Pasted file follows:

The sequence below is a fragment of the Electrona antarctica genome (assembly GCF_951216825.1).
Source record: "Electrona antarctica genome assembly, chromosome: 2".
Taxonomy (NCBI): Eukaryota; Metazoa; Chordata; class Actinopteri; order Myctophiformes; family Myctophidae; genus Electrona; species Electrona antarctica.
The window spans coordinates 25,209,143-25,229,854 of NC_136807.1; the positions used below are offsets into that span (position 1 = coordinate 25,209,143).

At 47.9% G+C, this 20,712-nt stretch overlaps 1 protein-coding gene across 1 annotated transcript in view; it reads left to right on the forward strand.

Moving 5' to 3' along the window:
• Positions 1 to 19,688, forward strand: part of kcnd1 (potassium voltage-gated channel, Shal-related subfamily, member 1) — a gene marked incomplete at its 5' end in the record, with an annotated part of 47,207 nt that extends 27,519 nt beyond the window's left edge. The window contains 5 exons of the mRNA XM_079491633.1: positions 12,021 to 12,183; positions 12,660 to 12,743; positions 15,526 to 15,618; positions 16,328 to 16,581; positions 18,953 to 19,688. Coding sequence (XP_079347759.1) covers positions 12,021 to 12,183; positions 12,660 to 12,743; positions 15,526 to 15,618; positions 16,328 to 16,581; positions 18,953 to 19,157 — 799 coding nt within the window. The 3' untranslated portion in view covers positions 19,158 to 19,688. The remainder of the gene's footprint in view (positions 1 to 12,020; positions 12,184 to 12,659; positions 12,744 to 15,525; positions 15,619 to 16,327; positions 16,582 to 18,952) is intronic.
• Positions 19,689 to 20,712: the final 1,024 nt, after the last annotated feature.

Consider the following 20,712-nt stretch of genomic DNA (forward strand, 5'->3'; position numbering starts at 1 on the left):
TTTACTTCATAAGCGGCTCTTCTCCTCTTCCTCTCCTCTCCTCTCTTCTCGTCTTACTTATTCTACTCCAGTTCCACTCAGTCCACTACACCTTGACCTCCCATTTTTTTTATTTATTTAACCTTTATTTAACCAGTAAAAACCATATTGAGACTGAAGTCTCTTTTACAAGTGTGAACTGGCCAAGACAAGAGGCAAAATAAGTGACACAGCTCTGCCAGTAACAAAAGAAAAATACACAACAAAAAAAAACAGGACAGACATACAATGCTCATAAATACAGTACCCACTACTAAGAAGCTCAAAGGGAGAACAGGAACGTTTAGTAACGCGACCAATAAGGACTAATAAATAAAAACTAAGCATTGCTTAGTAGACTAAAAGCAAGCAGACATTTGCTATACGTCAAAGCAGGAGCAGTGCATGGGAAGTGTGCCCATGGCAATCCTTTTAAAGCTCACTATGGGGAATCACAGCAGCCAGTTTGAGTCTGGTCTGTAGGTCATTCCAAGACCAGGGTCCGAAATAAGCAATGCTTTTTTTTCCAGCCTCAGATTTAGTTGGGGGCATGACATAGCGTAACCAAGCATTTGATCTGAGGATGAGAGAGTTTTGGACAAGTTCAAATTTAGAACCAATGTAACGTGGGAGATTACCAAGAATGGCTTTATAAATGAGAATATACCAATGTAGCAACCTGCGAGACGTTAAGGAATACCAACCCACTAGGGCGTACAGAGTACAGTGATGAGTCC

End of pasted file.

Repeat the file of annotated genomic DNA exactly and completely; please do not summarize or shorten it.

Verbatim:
The sequence below is a fragment of the Electrona antarctica genome (assembly GCF_951216825.1).
Source record: "Electrona antarctica genome assembly, chromosome: 2".
Taxonomy (NCBI): Eukaryota; Metazoa; Chordata; class Actinopteri; order Myctophiformes; family Myctophidae; genus Electrona; species Electrona antarctica.
The window spans coordinates 25,209,143-25,229,854 of NC_136807.1; the positions used below are offsets into that span (position 1 = coordinate 25,209,143).

At 47.9% G+C, this 20,712-nt stretch overlaps 1 protein-coding gene across 1 annotated transcript in view; it reads left to right on the forward strand.

Moving 5' to 3' along the window:
• Positions 1 to 19,688, forward strand: part of kcnd1 (potassium voltage-gated channel, Shal-related subfamily, member 1) — a gene marked incomplete at its 5' end in the record, with an annotated part of 47,207 nt that extends 27,519 nt beyond the window's left edge. The window contains 5 exons of the mRNA XM_079491633.1: positions 12,021 to 12,183; positions 12,660 to 12,743; positions 15,526 to 15,618; positions 16,328 to 16,581; positions 18,953 to 19,688. Coding sequence (XP_079347759.1) covers positions 12,021 to 12,183; positions 12,660 to 12,743; positions 15,526 to 15,618; positions 16,328 to 16,581; positions 18,953 to 19,157 — 799 coding nt within the window. The 3' untranslated portion in view covers positions 19,158 to 19,688. The remainder of the gene's footprint in view (positions 1 to 12,020; positions 12,184 to 12,659; positions 12,744 to 15,525; positions 15,619 to 16,327; positions 16,582 to 18,952) is intronic.
• Positions 19,689 to 20,712: the final 1,024 nt, after the last annotated feature.

Consider the following 20,712-nt stretch of genomic DNA (forward strand, 5'->3'; position numbering starts at 1 on the left):
TTTACTTCATAAGCGGCTCTTCTCCTCTTCCTCTCCTCTCCTCTCTTCTCGTCTTACTTATTCTACTCCAGTTCCACTCAGTCCACTACACCTTGACCTCCCATTTTTTTTATTTATTTAACCTTTATTTAACCAGTAAAAACCATATTGAGACTGAAGTCTCTTTTACAAGTGTGAACTGGCCAAGACAAGAGGCAAAATAAGTGACACAGCTCTGCCAGTAACAAAAGAAAAATACACAACAAAAAAAAACAGGACAGACATACAATGCTCATAAATACAGTACCCACTACTAAGAAGCTCAAAGGGAGAACAGGAACGTTTAGTAACGCGACCAATAAGGACTAATAAATAAAAACTAAGCATTGCTTAGTAGACTAAAAGCAAGCAGACATTTGCTATACGTCAAAGCAGGAGCAGTGCATGGGAAGTGTGCCCATGGCAATCCTTTTAAAGCTCACTATGGGGAATCACAGCAGCCAGTTTGAGTCTGGTCTGTAGGTCATTCCAAGACCAGGGTCCGAAATAAGCAATGCTTTTTTTTCCAGCCTCAGATTTAGTTGGGGGCATGACATAGCGTAACCAAGCATTTGATCTGAGGATGAGAGAGTTTTGGACAAGTTCAAATTTAGAACCAATGTAACGTGGGAGATTACCAAGAATGGCTTTATAAATGAGAATATACCAATGTAGCAACCTGCGAGACGTTAAGGAATACCAACCCACTAGGGCGTACAGAGTACAGTGATGAGTCC